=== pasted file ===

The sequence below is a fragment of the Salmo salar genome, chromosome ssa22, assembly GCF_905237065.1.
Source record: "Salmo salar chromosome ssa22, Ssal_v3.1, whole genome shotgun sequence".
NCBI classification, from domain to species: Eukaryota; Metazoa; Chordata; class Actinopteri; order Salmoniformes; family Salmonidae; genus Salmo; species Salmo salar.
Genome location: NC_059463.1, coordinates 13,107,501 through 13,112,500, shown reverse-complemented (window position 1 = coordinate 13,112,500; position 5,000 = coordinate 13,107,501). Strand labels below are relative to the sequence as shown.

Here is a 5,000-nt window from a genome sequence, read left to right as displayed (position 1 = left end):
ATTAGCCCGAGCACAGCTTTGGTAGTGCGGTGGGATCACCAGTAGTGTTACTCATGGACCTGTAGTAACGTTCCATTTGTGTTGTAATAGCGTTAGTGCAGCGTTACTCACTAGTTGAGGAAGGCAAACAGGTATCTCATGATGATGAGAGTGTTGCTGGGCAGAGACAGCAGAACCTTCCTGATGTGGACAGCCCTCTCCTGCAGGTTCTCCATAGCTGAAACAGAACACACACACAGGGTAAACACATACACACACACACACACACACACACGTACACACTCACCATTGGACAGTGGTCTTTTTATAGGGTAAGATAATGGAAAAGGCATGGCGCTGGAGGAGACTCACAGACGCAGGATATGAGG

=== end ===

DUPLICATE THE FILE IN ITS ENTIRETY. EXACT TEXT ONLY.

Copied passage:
The sequence below is a fragment of the Salmo salar genome, chromosome ssa22, assembly GCF_905237065.1.
Source record: "Salmo salar chromosome ssa22, Ssal_v3.1, whole genome shotgun sequence".
NCBI classification, from domain to species: Eukaryota; Metazoa; Chordata; class Actinopteri; order Salmoniformes; family Salmonidae; genus Salmo; species Salmo salar.
Genome location: NC_059463.1, coordinates 13,107,501 through 13,112,500, shown reverse-complemented (window position 1 = coordinate 13,112,500; position 5,000 = coordinate 13,107,501). Strand labels below are relative to the sequence as shown.

Here is a 5,000-nt window from a genome sequence, read left to right as displayed (position 1 = left end):
ATTAGCCCGAGCACAGCTTTGGTAGTGCGGTGGGATCACCAGTAGTGTTACTCATGGACCTGTAGTAACGTTCCATTTGTGTTGTAATAGCGTTAGTGCAGCGTTACTCACTAGTTGAGGAAGGCAAACAGGTATCTCATGATGATGAGAGTGTTGCTGGGCAGAGACAGCAGAACCTTCCTGATGTGGACAGCCCTCTCCTGCAGGTTCTCCATAGCTGAAACAGAACACACACACAGGGTAAACACATACACACACACACACACACACACACGTACACACTCACCATTGGACAGTGGTCTTTTTATAGGGTAAGATAATGGAAAAGGCATGGCGCTGGAGGAGACTCACAGACGCAGGATATGAGG